Most intellectual biographies strive to either introduce new documentary evidence about an individual or to interpret existing documentary evidence inMost intellectual biographies strive to either introduce new documentary evidence about an individual or to interpret existing documentary evidence in a novel way. Nicholas Capaldi's biography of John Stuart Mill accomplishes neither. Capaldi, drawing primarily from Mill's autobiography, his published correspondance, and secondary sources, reduces Mill's oeuvre to the influence of his father, James Mill, and his long-time romantic interest and eventual wife Harriet Hardy Taylor. Echoing many of the stereotypes of Mill promulgated by his political opponents, Capaldi's Mill is given little intellectual autonomy and is seen more as the product of his upbringing and age than the great philosopher behind "On Liberty" and other seminal works.
Perhaps the most difficult part of analyzing Mill's life is to come to terms with his own "Autobiography" and in this Capaldi's biography is an abysmal failure. Capaldi frequently fails to critically engage with Mill's image of himself, especially when it came to the influence of Harriet Hardy Taylor on his intellectual production. Mill was an extremely modest individual, which Capaldi goes through pains to illustrate (23-28), and often attempted to credit his own breakthroughs to others. On the subject of women's rights Mill was decades ahead of his time call for women to have equal voting rights in the mid-19th century. Mill frequently credited his support of women's suffrage to Taylor, but it remains unclear whether she actually induced him to adopt the position or if his respect for her caused him to publicly support a political position he was already favorably disposed towards. I buy the argument that Taylor humanized Mill and cultivated feelings in him that lay dormant due to an intellectually regimented childhood; however, Capaldi seems to overstate her intellectual contributions to Mill's career.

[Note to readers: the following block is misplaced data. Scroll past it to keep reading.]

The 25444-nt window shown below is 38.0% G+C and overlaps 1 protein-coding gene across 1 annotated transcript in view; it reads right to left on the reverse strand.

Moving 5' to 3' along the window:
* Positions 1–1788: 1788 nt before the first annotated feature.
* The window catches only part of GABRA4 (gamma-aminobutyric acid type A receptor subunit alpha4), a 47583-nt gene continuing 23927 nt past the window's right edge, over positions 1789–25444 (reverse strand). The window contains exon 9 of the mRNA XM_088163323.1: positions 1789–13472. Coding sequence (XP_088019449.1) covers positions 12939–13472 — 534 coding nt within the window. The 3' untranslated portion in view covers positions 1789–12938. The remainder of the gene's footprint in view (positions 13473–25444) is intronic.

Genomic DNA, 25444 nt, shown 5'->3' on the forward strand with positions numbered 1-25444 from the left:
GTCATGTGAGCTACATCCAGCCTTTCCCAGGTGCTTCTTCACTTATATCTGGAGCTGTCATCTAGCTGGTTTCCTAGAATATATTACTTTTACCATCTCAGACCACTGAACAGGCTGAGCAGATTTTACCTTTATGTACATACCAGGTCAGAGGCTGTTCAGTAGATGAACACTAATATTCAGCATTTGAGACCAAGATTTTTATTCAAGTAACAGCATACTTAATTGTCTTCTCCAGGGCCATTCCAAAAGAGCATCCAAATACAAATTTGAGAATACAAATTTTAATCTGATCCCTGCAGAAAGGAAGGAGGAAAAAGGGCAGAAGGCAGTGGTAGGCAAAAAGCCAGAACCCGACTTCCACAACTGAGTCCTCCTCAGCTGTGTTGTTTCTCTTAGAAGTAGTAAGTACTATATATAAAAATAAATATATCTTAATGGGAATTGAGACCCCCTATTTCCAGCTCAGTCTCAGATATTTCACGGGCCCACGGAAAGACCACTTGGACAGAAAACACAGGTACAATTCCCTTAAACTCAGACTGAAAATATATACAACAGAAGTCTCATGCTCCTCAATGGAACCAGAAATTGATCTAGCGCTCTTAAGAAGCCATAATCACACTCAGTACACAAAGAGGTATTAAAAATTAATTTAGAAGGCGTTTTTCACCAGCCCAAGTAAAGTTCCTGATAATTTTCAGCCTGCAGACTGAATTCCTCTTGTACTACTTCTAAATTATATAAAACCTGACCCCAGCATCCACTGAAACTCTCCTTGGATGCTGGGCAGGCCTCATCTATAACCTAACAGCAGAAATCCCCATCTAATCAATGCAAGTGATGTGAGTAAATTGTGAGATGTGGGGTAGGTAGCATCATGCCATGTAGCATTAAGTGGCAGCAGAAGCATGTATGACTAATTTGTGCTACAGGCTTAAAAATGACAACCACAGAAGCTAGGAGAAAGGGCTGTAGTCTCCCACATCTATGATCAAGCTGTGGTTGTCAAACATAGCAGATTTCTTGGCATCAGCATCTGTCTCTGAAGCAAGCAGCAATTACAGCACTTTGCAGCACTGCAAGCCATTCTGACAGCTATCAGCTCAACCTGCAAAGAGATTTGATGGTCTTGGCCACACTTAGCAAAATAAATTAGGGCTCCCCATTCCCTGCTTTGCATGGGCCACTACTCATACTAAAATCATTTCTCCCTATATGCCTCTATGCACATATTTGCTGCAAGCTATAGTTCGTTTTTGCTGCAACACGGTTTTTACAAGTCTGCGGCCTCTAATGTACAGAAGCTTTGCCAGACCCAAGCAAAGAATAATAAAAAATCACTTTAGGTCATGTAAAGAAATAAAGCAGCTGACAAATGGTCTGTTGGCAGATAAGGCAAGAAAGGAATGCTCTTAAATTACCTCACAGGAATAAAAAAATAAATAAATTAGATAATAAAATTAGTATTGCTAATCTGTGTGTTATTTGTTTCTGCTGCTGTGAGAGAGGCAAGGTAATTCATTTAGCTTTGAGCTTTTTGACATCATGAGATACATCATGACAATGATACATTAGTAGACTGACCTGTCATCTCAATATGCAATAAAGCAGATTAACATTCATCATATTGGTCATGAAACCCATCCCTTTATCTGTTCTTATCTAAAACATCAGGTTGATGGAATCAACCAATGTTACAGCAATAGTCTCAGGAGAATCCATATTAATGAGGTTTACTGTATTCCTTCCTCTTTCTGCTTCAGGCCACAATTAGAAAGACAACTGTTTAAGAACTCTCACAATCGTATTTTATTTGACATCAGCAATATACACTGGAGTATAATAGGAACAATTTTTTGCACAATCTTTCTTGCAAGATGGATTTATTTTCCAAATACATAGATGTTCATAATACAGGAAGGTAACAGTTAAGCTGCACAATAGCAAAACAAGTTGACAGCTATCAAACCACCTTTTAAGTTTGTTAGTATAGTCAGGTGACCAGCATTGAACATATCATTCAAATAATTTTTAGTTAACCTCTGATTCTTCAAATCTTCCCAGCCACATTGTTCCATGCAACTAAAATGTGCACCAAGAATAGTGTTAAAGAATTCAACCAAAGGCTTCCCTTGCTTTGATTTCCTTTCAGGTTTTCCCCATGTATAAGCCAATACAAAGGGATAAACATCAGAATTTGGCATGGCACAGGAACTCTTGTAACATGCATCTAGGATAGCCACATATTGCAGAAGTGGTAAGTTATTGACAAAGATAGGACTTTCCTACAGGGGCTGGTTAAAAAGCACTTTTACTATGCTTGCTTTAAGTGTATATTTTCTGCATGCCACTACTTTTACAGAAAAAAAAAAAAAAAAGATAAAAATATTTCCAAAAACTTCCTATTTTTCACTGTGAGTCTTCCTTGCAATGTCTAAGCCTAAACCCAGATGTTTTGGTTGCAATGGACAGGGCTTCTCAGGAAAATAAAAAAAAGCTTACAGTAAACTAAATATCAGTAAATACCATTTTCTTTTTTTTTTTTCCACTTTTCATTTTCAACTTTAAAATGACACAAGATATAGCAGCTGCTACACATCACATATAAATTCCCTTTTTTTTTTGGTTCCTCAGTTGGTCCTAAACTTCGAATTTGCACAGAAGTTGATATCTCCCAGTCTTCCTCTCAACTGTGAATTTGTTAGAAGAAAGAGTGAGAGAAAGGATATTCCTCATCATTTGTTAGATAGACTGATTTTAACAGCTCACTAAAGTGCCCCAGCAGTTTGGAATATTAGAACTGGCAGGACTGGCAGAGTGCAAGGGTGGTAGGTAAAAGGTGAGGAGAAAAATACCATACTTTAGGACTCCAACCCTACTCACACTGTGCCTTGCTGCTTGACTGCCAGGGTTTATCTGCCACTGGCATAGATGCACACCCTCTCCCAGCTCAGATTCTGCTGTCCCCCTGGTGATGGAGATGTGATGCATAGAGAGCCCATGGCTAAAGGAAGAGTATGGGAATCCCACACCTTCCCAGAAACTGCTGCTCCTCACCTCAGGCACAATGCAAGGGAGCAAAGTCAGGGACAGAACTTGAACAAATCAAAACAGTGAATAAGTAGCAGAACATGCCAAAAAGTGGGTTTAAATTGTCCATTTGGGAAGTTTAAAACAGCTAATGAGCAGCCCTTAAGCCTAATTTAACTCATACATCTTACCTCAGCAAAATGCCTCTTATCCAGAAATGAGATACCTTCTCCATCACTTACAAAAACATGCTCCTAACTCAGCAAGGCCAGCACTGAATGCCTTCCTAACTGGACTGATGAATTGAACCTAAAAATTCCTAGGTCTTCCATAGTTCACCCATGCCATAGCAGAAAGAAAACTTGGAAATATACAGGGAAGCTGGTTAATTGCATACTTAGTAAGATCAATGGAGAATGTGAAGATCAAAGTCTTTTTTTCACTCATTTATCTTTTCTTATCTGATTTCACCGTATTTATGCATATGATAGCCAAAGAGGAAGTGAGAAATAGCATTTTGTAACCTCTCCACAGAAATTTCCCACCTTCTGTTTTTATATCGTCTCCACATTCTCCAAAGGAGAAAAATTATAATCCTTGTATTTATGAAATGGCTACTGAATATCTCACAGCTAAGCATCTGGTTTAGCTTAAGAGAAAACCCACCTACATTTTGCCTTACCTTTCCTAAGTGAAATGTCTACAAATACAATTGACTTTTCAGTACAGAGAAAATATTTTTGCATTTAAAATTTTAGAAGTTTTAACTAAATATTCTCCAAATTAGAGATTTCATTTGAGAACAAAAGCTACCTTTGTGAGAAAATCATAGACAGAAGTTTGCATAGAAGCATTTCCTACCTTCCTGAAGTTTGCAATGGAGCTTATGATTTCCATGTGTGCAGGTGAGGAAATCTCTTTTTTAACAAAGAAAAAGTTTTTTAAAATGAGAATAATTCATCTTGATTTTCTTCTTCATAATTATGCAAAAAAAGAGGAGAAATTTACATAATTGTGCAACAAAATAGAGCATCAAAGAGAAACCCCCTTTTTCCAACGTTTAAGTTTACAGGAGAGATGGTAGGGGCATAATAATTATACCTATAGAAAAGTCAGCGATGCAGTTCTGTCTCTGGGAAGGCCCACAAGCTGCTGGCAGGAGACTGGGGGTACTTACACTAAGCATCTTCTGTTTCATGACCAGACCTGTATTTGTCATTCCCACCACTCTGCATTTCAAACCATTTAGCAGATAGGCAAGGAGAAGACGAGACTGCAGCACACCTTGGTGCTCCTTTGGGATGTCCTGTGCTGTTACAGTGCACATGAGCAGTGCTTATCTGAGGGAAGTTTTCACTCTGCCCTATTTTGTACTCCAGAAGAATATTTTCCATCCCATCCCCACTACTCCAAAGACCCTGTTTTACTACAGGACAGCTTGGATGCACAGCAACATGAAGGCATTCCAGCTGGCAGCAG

I cannot in good conscience recommend this book. It is too scholarly to appeal to casual readers or those looking for an introduction to Mill's philosophy and it is simply to rigorous enough to appeal to scholars looking for a critical analysis of Mill's writings. For those looking for an introduction to Mill, I would recommend his "Autobiography" and also his most famous essay "On Liberty". His intellectual roots can be found in the work of the English Radicals especially Jeremy Bentham's writings on utilitarianism and David Ricardo's economic treatises (not to mention the writings of his father James Mill). ...more
Ira Berlin's "Many Thousands Gone" is a synthetic history, which seeks to examine the regional differences between the North, Chesapeake, Lower MissisIra Berlin's "Many Thousands Gone" is a synthetic history, which seeks to examine the regional differences between the North, Chesapeake, Lower Mississippi Valley, and Upper South (primarily South Carolina) during the first two-hundred years of slavery. Berlin's most significant contribution to the history of American slavery is the distinction between societies with slaves and slave societies. Societies with slaves count slaves among their population,but they are not the primary means of production whereas slave societies are dependent on slaves as the primary means of production (8). Using a generational approach to slavery, examining how different generations of slaves had different rights and sought different aims, Berlin deftly illustrates how different regions in the United States shifted between slave societies and societies with slaves. In the Chesapeake, for example, the first generation of cosmopolitan Africans had many more rights and liberties than subsequent generations of imported Africans after the explosion of tobacco as cash crop and resultant deepening dependence on slave labor.
Ultimately, what makes "Many Thousands Gone" a disappointment is that it reads like a textbook. There is no narrative uniting the different regions or generations of slaves, so the book seems fragmented. Also, since he reexamines each region three times during the course of the book, "Many Thousands Gone" is very repetitive. As a result of these writing and structural flaws, "Many Thousands Gone" is a drag to get through and reads much longer than its three hundred and fifty pages. I would recommend reading the introduction and conclusion, but skipping a lot of the books central chapters.
Berlin's distinction between societies with slaves and slave societies is a significant contribution to the study of American slavery. Unfortunately, the book is too dry to be an enjoyable read. Probably a must read for those interested in early American slavery or the history of early America more broadly, but one that should be skimmed. ...more